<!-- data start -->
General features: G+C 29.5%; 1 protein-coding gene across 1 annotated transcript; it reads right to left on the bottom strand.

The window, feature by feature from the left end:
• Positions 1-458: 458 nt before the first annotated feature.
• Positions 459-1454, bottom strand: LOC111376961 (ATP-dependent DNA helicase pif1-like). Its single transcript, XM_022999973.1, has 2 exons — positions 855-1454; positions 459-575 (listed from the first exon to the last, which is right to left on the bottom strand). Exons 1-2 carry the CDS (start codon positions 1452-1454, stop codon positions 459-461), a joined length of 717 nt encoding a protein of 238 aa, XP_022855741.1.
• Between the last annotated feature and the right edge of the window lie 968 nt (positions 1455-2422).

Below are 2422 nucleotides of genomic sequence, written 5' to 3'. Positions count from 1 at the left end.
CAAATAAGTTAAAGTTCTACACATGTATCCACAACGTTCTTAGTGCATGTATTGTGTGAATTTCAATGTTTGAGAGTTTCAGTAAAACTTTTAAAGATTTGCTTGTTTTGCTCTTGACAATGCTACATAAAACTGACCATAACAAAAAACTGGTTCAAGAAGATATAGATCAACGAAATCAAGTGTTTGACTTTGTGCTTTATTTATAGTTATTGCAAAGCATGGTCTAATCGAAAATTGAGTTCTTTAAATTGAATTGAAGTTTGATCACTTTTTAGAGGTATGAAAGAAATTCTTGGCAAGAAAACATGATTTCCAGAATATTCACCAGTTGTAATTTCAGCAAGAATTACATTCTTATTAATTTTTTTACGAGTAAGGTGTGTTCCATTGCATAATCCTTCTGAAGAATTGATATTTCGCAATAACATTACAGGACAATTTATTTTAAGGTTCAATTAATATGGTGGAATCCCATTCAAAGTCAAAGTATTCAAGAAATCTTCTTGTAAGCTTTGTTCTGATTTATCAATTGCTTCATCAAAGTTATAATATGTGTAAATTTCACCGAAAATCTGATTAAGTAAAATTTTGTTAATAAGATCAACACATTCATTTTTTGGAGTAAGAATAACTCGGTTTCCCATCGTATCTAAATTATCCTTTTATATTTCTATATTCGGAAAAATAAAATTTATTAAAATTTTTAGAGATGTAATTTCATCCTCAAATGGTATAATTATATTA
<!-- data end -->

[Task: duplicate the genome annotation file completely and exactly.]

General features: G+C 29.5%; 1 protein-coding gene across 1 annotated transcript; it reads right to left on the bottom strand.

The window, feature by feature from the left end:
• Positions 1-458: 458 nt before the first annotated feature.
• Positions 459-1454, bottom strand: LOC111376961 (ATP-dependent DNA helicase pif1-like). Its single transcript, XM_022999973.1, has 2 exons — positions 855-1454; positions 459-575 (listed from the first exon to the last, which is right to left on the bottom strand). Exons 1-2 carry the CDS (start codon positions 1452-1454, stop codon positions 459-461), a joined length of 717 nt encoding a protein of 238 aa, XP_022855741.1.
• Between the last annotated feature and the right edge of the window lie 968 nt (positions 1455-2422).

Below are 2422 nucleotides of genomic sequence, written 5' to 3'. Positions count from 1 at the left end.
CAAATAAGTTAAAGTTCTACACATGTATCCACAACGTTCTTAGTGCATGTATTGTGTGAATTTCAATGTTTGAGAGTTTCAGTAAAACTTTTAAAGATTTGCTTGTTTTGCTCTTGACAATGCTACATAAAACTGACCATAACAAAAAACTGGTTCAAGAAGATATAGATCAACGAAATCAAGTGTTTGACTTTGTGCTTTATTTATAGTTATTGCAAAGCATGGTCTAATCGAAAATTGAGTTCTTTAAATTGAATTGAAGTTTGATCACTTTTTAGAGGTATGAAAGAAATTCTTGGCAAGAAAACATGATTTCCAGAATATTCACCAGTTGTAATTTCAGCAAGAATTACATTCTTATTAATTTTTTTACGAGTAAGGTGTGTTCCATTGCATAATCCTTCTGAAGAATTGATATTTCGCAATAACATTACAGGACAATTTATTTTAAGGTTCAATTAATATGGTGGAATCCCATTCAAAGTCAAAGTATTCAAGAAATCTTCTTGTAAGCTTTGTTCTGATTTATCAATTGCTTCATCAAAGTTATAATATGTGTAAATTTCACCGAAAATCTGATTAAGTAAAATTTTGTTAATAAGATCAACACATTCATTTTTTGGAGTAAGAATAACTCGGTTTCCCATCGTATCTAAATTATCCTTTTATATTTCTATATTCGGAAAAATAAAATTTATTAAAATTTTTAGAGATGTAATTTCATCCTCAAATGGTATAATTATATTA